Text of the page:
Under Appreciated Features

  • Andy Warren

    SSC Guru

    Points: 119676

    Comments posted to this topic are about the item Under Appreciated Features

  • Nakul Vachhrajani

    SSChampion

    Points: 10156

    One thing that immediately comes to mind is the Upgrade Advisor. For ISVs planning for compatibility with an upcoming version of SQL Server, the first thing they should do (I use the word should because technology-aware organizations do, upcoming ISVs don't even know such a utility exists) is to run the Upgrade Advisor. Major issues come up right away and per the 80/20 rule, 80% of your issues are now in front of you awaiting resolution within 20% of the time.

    Next is the power of connection strings. Quite often I have seen just the basic 5 parameter connection string (Provider, Server, DB, User, Password) being used in ISV products. Connection strings are much more than this, and their power needs to be demonstrated.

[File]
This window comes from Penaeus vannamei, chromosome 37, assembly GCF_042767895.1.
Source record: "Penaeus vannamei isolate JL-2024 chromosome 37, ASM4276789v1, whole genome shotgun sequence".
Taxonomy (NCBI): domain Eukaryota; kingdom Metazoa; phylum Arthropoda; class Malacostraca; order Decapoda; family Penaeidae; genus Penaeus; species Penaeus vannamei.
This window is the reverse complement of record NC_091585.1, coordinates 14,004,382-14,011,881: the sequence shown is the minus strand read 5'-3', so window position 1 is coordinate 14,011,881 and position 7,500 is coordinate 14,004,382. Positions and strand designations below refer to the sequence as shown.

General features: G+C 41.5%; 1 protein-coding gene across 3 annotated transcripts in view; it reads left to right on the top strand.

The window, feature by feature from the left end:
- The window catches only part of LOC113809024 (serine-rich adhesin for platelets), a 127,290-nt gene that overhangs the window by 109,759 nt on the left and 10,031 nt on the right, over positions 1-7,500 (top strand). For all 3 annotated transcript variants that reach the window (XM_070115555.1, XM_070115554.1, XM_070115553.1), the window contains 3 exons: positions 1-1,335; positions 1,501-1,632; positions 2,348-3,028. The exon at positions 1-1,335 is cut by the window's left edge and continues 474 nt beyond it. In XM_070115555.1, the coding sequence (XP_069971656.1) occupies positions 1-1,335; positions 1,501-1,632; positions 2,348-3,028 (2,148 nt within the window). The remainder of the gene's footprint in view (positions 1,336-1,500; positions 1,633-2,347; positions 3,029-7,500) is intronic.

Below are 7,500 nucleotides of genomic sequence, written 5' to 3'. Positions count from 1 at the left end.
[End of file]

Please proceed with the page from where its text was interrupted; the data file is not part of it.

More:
Have a great Friday, and a rocking week-end!

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    Nakul Vachhrajani.
    http://nakulvachhrajani.com
    Be courteous. Drive responsibly.

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  • Lynn Pettis

    SSC Guru

    Points: 442141

    I would have to say Service Broker as one. There is a lot one can do with it, and quite a bit of the necessay infrastructure is already built. The problem is that you still have a lot that needs to been done manually and it isn't all that intuitive.

    Wizards would help, especially if you get to look at the SQL it builds for you instead of just doing it for you (like Database Mirroring - Would benefit from being able to see the scripts that wizard builds and the order they are run).

    This is one way some people learn, show me what you do at the basic level, and let me learn how to do the more complex stuff by building on that.

  • David McKinney

    SSChampion

    Points: 10358

    Was I alone in getting excited about 'filtered indexes'? (Is that what they're called? An index with a where clause)